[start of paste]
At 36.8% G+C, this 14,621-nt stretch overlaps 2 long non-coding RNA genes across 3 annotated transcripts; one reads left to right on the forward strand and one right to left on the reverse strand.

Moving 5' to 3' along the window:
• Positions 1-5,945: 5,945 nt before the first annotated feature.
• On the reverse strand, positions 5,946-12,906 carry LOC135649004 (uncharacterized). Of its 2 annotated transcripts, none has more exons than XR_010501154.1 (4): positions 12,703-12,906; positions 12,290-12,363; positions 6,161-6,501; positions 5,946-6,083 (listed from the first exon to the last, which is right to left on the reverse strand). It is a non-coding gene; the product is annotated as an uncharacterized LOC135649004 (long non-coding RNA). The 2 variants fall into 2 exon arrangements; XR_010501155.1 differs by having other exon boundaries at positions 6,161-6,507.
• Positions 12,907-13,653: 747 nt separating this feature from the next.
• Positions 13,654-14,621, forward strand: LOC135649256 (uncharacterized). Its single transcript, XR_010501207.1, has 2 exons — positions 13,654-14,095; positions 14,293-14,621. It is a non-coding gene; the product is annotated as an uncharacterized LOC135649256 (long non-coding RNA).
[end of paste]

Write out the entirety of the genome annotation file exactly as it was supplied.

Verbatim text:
At 36.8% G+C, this 14,621-nt stretch overlaps 2 long non-coding RNA genes across 3 annotated transcripts; one reads left to right on the forward strand and one right to left on the reverse strand.

Moving 5' to 3' along the window:
• Positions 1-5,945: 5,945 nt before the first annotated feature.
• On the reverse strand, positions 5,946-12,906 carry LOC135649004 (uncharacterized). Of its 2 annotated transcripts, none has more exons than XR_010501154.1 (4): positions 12,703-12,906; positions 12,290-12,363; positions 6,161-6,501; positions 5,946-6,083 (listed from the first exon to the last, which is right to left on the reverse strand). It is a non-coding gene; the product is annotated as an uncharacterized LOC135649004 (long non-coding RNA). The 2 variants fall into 2 exon arrangements; XR_010501155.1 differs by having other exon boundaries at positions 6,161-6,507.
• Positions 12,907-13,653: 747 nt separating this feature from the next.
• Positions 13,654-14,621, forward strand: LOC135649256 (uncharacterized). Its single transcript, XR_010501207.1, has 2 exons — positions 13,654-14,095; positions 14,293-14,621. It is a non-coding gene; the product is annotated as an uncharacterized LOC135649256 (long non-coding RNA).